In more detail, the preferred embodiment of the present invention comprises: a substantially resilient, upwardly arched platform including substantially rounded end retainer bars rigidly attached at the left and a right platform ends and slidingly mounted within left and right second channels formed within a left and right housing so as to retain the platform above, an exercise floor surface, the housings having a lateral wall inclined from vertical at an acute angle so as to improve stability of the device during use; an elastomeric strip disposed within the left and right channels of the housings, between the end retainer bars and inside lateral walls of the housings, so as to form a lateral recoiling assembly adapted to generate lateral, resistive, restoring forces against the platform during operation of the device; housing end caps adapted to horizontally retain the platform within the first channels of the housings; a plurality of rigid tubular spring retainers, being of sufficient length and adapted to maintain constant contact with the exercise floor surface during operation of the device; a non-skid shoe mounted to the bottom end of the spring retainer so as to protect the floor surface and resist tipping or creeping of the device during use; a spring of predetermined compressibility mounted within the spring retainers and adapted to resist downward movement of the platform and thereby to generate a vertical recoiling of the platform during operation of the device; a shock absorbing rubber cylindrical collar, including a circular bore, slidingly disposed on the spring retainers so as to limit the downward movement; a plurality of attachable risers adapted to be selectively mountable to the left and right housings by the interengagement of groove mounting elements provided on the undersurface of the housings with a corresponding tongue mounting provided on a top surface of the risers so as to permit the risers to be slideably. engaged in a locking position with the housings, and including additional risers having corresponding grooves and tongues on their bottom and top surfaces so as to permit the selective mounting of risers to risers; and also including a plurality of risers adapted to be mountable to the bottom end of the spring retainers to permit a uniform, incremental adjustment in the platform height of the bench device.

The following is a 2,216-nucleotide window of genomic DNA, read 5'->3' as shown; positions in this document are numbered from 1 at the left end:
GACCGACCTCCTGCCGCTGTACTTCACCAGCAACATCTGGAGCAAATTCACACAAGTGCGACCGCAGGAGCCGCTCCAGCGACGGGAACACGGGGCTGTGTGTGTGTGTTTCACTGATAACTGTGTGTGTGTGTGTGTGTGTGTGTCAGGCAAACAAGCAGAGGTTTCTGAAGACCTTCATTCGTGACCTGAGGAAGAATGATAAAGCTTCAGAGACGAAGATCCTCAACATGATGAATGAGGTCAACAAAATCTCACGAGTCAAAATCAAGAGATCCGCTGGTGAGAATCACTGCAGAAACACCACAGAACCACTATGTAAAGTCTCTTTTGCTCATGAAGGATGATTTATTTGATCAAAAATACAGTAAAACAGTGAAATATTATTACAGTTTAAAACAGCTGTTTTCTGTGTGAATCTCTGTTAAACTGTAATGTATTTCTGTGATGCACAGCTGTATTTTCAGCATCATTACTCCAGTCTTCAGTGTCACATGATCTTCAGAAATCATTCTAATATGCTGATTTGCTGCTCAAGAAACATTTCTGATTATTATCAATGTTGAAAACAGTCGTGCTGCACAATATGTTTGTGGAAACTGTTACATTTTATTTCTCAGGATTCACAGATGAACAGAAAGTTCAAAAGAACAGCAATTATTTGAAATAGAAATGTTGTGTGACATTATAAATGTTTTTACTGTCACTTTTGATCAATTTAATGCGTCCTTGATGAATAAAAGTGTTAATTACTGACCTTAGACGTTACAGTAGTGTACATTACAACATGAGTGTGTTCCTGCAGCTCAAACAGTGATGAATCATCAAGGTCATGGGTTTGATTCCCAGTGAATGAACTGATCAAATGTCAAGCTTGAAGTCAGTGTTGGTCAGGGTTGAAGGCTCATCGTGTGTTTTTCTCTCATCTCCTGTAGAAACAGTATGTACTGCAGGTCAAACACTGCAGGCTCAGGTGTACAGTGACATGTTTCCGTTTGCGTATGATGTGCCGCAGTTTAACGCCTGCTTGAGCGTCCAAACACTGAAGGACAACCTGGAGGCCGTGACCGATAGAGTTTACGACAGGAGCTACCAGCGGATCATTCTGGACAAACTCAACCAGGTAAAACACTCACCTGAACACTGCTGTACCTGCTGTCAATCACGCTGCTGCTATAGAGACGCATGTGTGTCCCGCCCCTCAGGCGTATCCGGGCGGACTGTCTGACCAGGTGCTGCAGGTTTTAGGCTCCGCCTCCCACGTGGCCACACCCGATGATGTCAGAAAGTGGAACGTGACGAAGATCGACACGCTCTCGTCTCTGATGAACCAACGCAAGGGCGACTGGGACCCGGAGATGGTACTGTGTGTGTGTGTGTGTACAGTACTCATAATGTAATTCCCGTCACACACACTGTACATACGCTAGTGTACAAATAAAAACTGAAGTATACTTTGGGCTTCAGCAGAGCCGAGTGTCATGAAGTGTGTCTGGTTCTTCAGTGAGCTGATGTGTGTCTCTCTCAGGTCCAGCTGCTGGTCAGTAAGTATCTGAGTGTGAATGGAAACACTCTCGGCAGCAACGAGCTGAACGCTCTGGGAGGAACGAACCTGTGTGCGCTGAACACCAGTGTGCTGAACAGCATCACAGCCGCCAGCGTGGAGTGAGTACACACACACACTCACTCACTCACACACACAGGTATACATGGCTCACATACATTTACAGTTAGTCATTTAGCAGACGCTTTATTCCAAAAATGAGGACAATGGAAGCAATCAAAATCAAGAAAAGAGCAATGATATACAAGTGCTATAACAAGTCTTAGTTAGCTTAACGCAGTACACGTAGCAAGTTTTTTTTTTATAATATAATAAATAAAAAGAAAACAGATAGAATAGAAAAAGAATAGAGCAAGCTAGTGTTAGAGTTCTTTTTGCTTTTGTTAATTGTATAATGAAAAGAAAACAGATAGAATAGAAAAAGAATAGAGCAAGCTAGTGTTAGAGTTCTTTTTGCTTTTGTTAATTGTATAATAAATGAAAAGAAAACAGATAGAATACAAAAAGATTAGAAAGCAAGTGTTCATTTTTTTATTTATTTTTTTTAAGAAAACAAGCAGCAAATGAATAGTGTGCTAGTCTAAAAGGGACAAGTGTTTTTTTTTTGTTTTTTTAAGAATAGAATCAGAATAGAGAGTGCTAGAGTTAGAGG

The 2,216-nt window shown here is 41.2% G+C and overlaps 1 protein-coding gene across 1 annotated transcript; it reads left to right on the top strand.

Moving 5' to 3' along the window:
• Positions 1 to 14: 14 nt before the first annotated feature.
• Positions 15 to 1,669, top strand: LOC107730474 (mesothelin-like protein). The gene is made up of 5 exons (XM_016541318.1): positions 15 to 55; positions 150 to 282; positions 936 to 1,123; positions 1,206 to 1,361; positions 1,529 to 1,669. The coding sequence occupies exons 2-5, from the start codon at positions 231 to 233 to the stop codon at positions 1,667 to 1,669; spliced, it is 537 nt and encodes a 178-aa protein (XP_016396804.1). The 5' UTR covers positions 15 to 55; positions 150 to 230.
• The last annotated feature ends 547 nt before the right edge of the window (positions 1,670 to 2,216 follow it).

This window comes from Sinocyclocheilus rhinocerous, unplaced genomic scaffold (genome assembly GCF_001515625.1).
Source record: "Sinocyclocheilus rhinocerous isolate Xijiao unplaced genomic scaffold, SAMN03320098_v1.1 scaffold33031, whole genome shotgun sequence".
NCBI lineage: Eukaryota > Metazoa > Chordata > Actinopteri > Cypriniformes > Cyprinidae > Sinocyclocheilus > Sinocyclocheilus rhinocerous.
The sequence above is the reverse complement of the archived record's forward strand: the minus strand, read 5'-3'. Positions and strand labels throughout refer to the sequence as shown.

BRIEF DESCRIPTION OF THE DRAWINGS

FIG. 1 is a perspective view of a preferred embodiment of the recoiling exercise bench of the present invention.

FIG. 2 is a partially exploded view of the recoiling exercise bench FIG. 1.

FIG. 3 is an front elevational view of the FIG. 1 bench.